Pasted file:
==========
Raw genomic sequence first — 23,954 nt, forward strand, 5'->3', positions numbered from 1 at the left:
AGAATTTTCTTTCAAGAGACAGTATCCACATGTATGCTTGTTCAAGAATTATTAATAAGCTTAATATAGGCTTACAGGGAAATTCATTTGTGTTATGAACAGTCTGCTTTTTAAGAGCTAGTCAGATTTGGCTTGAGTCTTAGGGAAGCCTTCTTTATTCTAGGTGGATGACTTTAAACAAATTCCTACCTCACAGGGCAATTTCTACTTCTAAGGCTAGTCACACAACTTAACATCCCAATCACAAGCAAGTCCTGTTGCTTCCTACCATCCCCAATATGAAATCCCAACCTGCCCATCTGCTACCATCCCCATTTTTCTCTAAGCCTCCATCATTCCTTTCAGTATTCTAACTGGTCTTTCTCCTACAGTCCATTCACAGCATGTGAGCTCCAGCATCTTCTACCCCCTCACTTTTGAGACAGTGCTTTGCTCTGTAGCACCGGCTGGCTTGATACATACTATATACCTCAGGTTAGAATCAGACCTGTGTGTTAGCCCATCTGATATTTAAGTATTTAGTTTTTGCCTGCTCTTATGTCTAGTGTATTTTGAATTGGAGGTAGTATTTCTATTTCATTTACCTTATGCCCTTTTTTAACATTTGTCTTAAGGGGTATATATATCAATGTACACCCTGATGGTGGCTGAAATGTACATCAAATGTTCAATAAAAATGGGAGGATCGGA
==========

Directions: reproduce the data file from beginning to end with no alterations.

Raw genomic sequence first — 23,954 nt, forward strand, 5'->3', positions numbered from 1 at the left:
AGAATTTTCTTTCAAGAGACAGTATCCACATGTATGCTTGTTCAAGAATTATTAATAAGCTTAATATAGGCTTACAGGGAAATTCATTTGTGTTATGAACAGTCTGCTTTTTAAGAGCTAGTCAGATTTGGCTTGAGTCTTAGGGAAGCCTTCTTTATTCTAGGTGGATGACTTTAAACAAATTCCTACCTCACAGGGCAATTTCTACTTCTAAGGCTAGTCACACAACTTAACATCCCAATCACAAGCAAGTCCTGTTGCTTCCTACCATCCCCAATATGAAATCCCAACCTGCCCATCTGCTACCATCCCCATTTTTCTCTAAGCCTCCATCATTCCTTTCAGTATTCTAACTGGTCTTTCTCCTACAGTCCATTCACAGCATGTGAGCTCCAGCATCTTCTACCCCCTCACTTTTGAGACAGTGCTTTGCTCTGTAGCACCGGCTGGCTTGATACATACTATATACCTCAGGTTAGAATCAGACCTGTGTGTTAGCCCATCTGATATTTAAGTATTTAGTTTTTGCCTGCTCTTATGTCTAGTGTATTTTGAATTGGAGGTAGTATTTCTATTTCATTTACCTTATGCCCTTTTTTAACATTTGTCTTAAGGGGTATATATATCAATGTACACCCTGATGGTGGCTGAAATGTACATCAAATGTTCAATAAAAATGGGAGGATCGGA